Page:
1. Ryan Hellyer

    The planet is a bizarre thing. Just having some way for the community to decide what is included in it would be a huge step forward for it. As it is right now, it seems to be a bunch of junk included for historical reasons. Some of it good, but a lot of it is just garbage. In fact some of it is not much more than advertising.


  2. Oli

    Thanks for the mention Jeff,
    As well as the outdated sites on the official feed, another main reason I created this was to allow people a way into the feed as the old one seems closed off to newcomers.
    Anyone can submit their site & I’m holding a poll once a month to see which new sites are added.


  3. Viktoria Michaelis

    Whilst it may seem to be a ‘bunch of junk’ there is a greater selection of links to articles of use and interest to WordPress users. The standard dashboard aggregates are fine, but very limited in their scope, more often than not linking to videos of talks where the point, the meat of the talk, is hard to find. With a printed version it is easier to skip through and find what you need quickly.

    What I miss is a configuration button, so that the number of links shown can be increased – not everyone can or wants to go in and change the code. And I miss, more than anything else, a link to archived links. There is a wealth of information available which has been shown at one time or another through these dashboard plug-ins, but no way to find it easily.

    Viktoria Michaelis.


  4. The Weekly WordPress News, Tutorials & Resources Roundup No.30 - WPLift

    […] you to download free. The project has had quite a few mentions from sites like WPMU, WPDaily & WPTavern and Do it with WP – so many thanks to those kind […]


  5. Tom J Nowell

    The answer is clear, Matt simply doesn’t have the time to maintain it, so he should delegate to someone who does. I’m sure there are many capable of doing so, though I’m happy to step up if necessary ^_^


  6. Brian Krogsgard

    The feed is pointless. The whole dashboard is pretty much pointless. I’d vote to remove the feed altogether, and do a major restructuring of the dashboard while we’re at it.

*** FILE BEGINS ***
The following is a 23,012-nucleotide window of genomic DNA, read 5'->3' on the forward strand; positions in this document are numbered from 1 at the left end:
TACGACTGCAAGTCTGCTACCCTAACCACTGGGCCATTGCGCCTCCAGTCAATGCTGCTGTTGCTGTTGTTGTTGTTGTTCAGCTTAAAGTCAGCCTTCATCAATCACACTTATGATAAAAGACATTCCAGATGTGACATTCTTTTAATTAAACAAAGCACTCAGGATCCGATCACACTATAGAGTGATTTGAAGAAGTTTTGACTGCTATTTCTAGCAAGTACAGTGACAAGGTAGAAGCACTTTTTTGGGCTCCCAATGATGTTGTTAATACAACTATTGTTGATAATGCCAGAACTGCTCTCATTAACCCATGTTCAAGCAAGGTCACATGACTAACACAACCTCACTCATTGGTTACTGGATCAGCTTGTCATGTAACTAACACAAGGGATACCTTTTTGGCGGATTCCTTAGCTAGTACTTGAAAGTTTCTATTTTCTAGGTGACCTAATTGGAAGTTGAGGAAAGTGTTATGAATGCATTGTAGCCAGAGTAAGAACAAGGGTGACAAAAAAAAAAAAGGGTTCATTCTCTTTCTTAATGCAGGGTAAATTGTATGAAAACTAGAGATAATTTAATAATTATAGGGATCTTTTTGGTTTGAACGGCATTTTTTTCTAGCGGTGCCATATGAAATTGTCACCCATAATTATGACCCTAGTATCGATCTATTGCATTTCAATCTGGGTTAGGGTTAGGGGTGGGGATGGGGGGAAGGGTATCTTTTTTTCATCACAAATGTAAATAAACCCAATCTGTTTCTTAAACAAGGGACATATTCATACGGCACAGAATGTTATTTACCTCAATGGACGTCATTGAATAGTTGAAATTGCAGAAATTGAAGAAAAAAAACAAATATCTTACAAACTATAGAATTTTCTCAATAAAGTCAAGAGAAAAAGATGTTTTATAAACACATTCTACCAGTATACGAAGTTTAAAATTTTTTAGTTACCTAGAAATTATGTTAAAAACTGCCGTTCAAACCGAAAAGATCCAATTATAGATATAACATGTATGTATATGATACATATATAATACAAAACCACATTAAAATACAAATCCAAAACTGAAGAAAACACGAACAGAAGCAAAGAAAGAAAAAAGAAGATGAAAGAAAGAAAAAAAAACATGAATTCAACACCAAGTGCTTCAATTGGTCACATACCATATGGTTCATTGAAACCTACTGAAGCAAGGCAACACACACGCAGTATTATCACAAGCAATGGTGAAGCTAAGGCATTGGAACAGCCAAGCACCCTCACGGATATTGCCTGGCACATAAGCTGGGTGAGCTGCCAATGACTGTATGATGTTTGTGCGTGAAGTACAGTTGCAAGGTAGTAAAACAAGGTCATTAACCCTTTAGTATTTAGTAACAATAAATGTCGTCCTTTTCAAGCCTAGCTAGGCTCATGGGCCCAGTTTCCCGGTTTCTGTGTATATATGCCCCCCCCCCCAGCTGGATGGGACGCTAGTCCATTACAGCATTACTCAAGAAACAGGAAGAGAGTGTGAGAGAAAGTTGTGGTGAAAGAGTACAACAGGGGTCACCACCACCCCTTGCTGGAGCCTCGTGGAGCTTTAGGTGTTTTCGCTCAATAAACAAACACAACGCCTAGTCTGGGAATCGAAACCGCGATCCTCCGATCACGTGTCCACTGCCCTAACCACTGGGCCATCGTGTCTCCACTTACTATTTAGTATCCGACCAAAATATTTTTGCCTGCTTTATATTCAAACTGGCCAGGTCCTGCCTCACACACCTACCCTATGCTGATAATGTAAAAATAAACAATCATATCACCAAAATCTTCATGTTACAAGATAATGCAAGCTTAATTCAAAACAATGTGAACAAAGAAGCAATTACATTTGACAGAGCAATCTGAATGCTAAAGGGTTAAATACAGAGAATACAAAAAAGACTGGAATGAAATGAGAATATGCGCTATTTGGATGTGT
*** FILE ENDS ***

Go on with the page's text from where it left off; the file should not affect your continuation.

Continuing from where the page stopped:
7. Jeffro

    @Brian Krogsgard – In the back of my mind, I’ve thought about that scenario as well. Just get rid of the Feeds with the exception of the one to the official WordPress dev blog. As for restructuring the dashboard, I know one thing, I only have two boxes setup on mine. Right Now and WordPress development blog feed. If you look at the proposed dashboard for Ghost, people are going goo goo gah gah over what they’ve seen and it’s mostly pretty colors with different types of graphs. Is that the direction WordPress should head down or some other direction?

    It was suggested that perhaps when you log into the back-end of WordPress, that it should automatically take you to the Write Post page. I think that’s stupid but I wouldn’t mind a better QuickPress box for the dashboard.


  8. Eric Mesa

    Ever since I really got re-energized into WordPress I’ve bee looking at the planet feed every day. I got here through that feed. And I’ve discovered so many great WordCamp talks. I like it a lot.


  9. Tom J Nowell


    The ghost dashboard designs would take a lot of work to implement, and a lot of additional non trivial infrastructure to track and grab data and statistics for various social media and traffic, and then keep it in a historical data format so that charts can be generated from it. If it were so simple someone would have done it by now, which is why you tend to get traffic stats on the dashboard if you install ana analytics plugin but rarely anything else


  10. Ted Clayton

    @Viktoria Michaelis

    What I miss is a configuration button, so that the number of links shown can be increased…

    For sure, better control over how these content-blocks display/behave on the Dash would make them more attractive … at least to those who don’t mind having yet-more choices ‘confronting’ them on their Admin page.

    Choices & complexity are high-profile issues. Those who guide WordPress design policy get strongly-conflicting, highly-polarized demands/feedback about them. Especially concerning the Dashboard & Admin interface. There’s a tendency for newcomers to be overwhelmed, and some of these just give up. Some then feel hurt, even become resentful.

    Everybody is ‘forced’ to used the Dashboard, so the default Feed-settings should be selected with the novice in mind. For more experienced or ambitious users, plugins can provide alternative Feed-choices and assorted control-options, to virtually any degree.


  11. Viktoria Michaelis

    @Ted Clayton – I have no problem with the Dashboard as it is, since I can move or remove those items which are not needed at will. But I would rather have the choice of changing something, which doesn’t have to involve complexity, than have no choice at all.


  12. TCBarrett

    @jeffro for 99% of the sites I am involved with I don’t use the dashboard at all. In fact a lot of time is spent making sure users don’t ever get to the dashboard. But then there is very little blogging in those sites.

    I would like the dashboard to be more of an instance of something repeatable, like the post edit screen(s) with the same level of control available to plugin/theme developers.


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